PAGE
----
It’s officially tiger season once again on the Aliwal Shoal, and we couldn’t be more excited to see the return of our beautiful striped friends. In the last few weeks, we’ve seen three separate individuals around the bait drum, and hopefully we’ll be lucky enough to see many more before the season is out. Most excitingly, thanks to the photo ID project that we started at the beginning of this year, we were able to recognise one of the sharks as China, a big female that was last spotted in March 2012. It is so thrilling to see familiar sharks returning, and gratifying that we’re beginning to see the fruits of our fledgling ID project.
The concept behind the ID project is simple- by photographing the tigers that visit our shores between the months of November and June, we can study their stripe patterns and distinguishing scars to establish a database of individual animals. Once you start looking closely at a tiger’s stripes, you realise how absolutely unique they really are; for example, China has a upside-down heart shape on her right flank just below her pectoral, while one of our most frequent visitors for 2013, Alba, has one that resembles a lightning bolt. Some of our sharks have other, more obvious markings that tell them apart; my personal favourite Penelope has a large notch in her dorsal fin, (as if her ever-friendly nature wasn’t enough to distinguish her).
Photo identification is one of the most widely used methods of non-invasive data collection, and we believe that it has real value for our tigers. By creating a library of individuals, we can begin to record how often they visit the bait drums and their behavioural patterns while they’re there, and even recognise recurring visitors from one year to the next. We are exceptionally lucky on the Shoal to have reliable access to this beautiful species during the summer months, and we believe it is our responsibility to use that fact to contribute in some small way towards aiding their conservation. The key to all conservation efforts is knowledge, and observing individual tigers in their natural environment is one of the best ways to gain that knowledge.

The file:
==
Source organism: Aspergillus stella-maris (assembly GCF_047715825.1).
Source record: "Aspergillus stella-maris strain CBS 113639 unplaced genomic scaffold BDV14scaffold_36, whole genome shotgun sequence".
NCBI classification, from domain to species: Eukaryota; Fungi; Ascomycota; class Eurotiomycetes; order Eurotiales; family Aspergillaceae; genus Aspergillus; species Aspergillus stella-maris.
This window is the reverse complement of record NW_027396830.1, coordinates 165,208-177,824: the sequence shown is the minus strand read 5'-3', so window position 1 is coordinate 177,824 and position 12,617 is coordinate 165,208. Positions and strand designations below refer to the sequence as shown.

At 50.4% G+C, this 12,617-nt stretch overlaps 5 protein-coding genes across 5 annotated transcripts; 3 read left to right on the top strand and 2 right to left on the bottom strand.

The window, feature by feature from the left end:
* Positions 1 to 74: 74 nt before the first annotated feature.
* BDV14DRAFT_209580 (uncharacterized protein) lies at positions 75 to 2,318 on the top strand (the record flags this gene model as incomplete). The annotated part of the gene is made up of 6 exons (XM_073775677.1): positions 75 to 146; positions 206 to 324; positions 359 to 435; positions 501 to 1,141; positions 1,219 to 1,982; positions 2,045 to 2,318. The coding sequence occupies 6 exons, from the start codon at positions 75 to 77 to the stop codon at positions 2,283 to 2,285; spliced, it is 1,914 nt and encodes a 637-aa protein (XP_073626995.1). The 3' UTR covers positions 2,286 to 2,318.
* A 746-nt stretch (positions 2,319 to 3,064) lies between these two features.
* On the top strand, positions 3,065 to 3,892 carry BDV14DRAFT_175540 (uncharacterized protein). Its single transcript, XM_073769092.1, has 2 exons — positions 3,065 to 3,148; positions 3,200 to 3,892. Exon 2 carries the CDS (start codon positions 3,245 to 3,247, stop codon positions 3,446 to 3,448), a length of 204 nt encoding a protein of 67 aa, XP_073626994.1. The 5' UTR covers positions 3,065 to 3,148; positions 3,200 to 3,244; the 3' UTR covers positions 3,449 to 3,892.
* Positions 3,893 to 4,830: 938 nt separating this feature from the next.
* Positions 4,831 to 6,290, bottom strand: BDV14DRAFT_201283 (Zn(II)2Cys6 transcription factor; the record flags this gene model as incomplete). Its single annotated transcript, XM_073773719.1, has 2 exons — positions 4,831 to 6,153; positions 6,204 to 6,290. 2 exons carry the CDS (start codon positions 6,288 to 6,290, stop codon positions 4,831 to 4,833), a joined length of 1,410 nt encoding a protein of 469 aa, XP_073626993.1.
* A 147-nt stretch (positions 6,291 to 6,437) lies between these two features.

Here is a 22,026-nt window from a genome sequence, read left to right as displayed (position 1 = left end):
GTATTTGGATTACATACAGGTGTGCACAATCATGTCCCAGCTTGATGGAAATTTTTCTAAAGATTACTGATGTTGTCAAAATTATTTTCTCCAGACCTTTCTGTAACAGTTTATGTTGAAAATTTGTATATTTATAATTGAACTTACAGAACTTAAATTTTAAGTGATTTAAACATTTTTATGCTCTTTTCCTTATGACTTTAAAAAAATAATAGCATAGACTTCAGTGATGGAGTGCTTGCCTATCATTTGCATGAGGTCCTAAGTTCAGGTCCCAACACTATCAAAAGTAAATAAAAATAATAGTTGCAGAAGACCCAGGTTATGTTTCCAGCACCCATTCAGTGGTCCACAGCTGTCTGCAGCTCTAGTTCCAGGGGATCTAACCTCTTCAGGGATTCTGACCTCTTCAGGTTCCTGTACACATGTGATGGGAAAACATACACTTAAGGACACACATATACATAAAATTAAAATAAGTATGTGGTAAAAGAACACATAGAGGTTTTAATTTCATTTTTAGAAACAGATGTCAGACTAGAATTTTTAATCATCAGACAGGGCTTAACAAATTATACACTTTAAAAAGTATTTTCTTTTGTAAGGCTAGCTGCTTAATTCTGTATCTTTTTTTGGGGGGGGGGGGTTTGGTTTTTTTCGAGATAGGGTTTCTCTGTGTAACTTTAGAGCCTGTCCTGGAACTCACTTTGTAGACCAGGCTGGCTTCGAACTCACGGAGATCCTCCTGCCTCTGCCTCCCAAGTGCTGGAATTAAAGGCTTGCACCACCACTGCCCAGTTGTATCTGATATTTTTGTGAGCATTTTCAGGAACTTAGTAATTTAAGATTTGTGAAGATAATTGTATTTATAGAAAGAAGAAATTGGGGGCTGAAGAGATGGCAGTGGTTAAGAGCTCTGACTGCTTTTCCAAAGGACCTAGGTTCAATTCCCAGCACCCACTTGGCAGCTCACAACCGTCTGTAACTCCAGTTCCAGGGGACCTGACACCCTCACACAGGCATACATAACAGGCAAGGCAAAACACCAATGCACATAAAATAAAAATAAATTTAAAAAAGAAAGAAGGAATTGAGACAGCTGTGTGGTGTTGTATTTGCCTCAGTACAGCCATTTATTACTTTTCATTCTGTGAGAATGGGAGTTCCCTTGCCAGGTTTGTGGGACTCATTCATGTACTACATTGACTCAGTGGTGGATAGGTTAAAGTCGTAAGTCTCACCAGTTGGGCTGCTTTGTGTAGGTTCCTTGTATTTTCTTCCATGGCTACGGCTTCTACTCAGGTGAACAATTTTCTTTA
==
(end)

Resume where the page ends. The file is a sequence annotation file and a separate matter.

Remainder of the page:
Data collection is so important because, without it, it is almost impossible to achieve legislative protection for a species. There are over a thousand species of shark and ray in the world’s oceans, and over 46% of those species are categorised as Data Deficient on the IUCN Red List. None of the few shark species to has been granted international protection is among that 46%, proving that research and sufficient data are vital to conservation efforts. Although tiger sharks do have a classification (Near Threatened), they are not currently protected by any international trade laws like those afforded by CITES, nor do they enjoy any national protection within South Africa. The more we can learn about these sharks, the more likely it is that this tragic state of affairs will one day change.
It is becoming increasingly more important that this change is effected, and soon. Although tiger sharks are technically afforded some protection inside the Aliwal Shoal Marine Protected Area, there are no laws to prevent them from being killed beyond its boundaries. Even the supposed sanctuary of the MPA is something of a farce, considering that several shark net beaches exist within its perimeters. The shark nets, which are in place all along the KwaZulu-Natal coastline, are run by the Natal Sharks Board and are specifically designed to target three species; Great Whites, Tigers and Zambezi Sharks. The nets are indiscriminate, not only affecting our tigers but also our oceanic blacktips, our turtles, dolphins, rays and whales. The nets are also pointless, in that they do not provide the bather safety they promise; the nets do not reach the seafloor and are little more than an elaborate placebo considering that 40% of sharks caught in the nets are caught on the side nearest the beach.
Tiger sharks are also at risk from offshore longline fisheries and are sought after by illegal shark finning operations. Their fins are harvested for the lucrative Asian shark fin soup market; according to studies completed in 2011, they are among the fourteen species most targeted for this despicable practice. Worldwide, it is estimated that populations of tiger sharks have declined by between 65- 97% in the last twenty years. Many people believe tigers to be one of the most deadly sharks, but despite their prevalence in our waters and the high numbers of people that swim, dive, spearfish and surf every here every day, the International Shark Attack File states that the last shark attack fatality in KwaZulu-Natal was in 1999. This fact, combined with the desperate statistics of decline for this species, suggests that we are far more of a threat to these animals than they are to humans.
Given the extent of the threats to the continued existence of tiger sharks on our coast, our tiger ID project gives us some reassurance by allowing us to recognise and record individuals each time they return safely to the Shoal. More importantly though, it provides a real way for members of the diving public to contribute to tiger conservation and to become more closely connected to the fight for their survival. We encourage those who dive with us to add their tiger photos to our growing library, and to follow the progress of these beautiful and charismatic creatures. We hope that by giving them names and personifying them, it will encourage people to become more emotionally attached to their fate. It is our greatest hope that with your help, we will continue to welcome our tigers back next November, and again for many, many Novembers after that.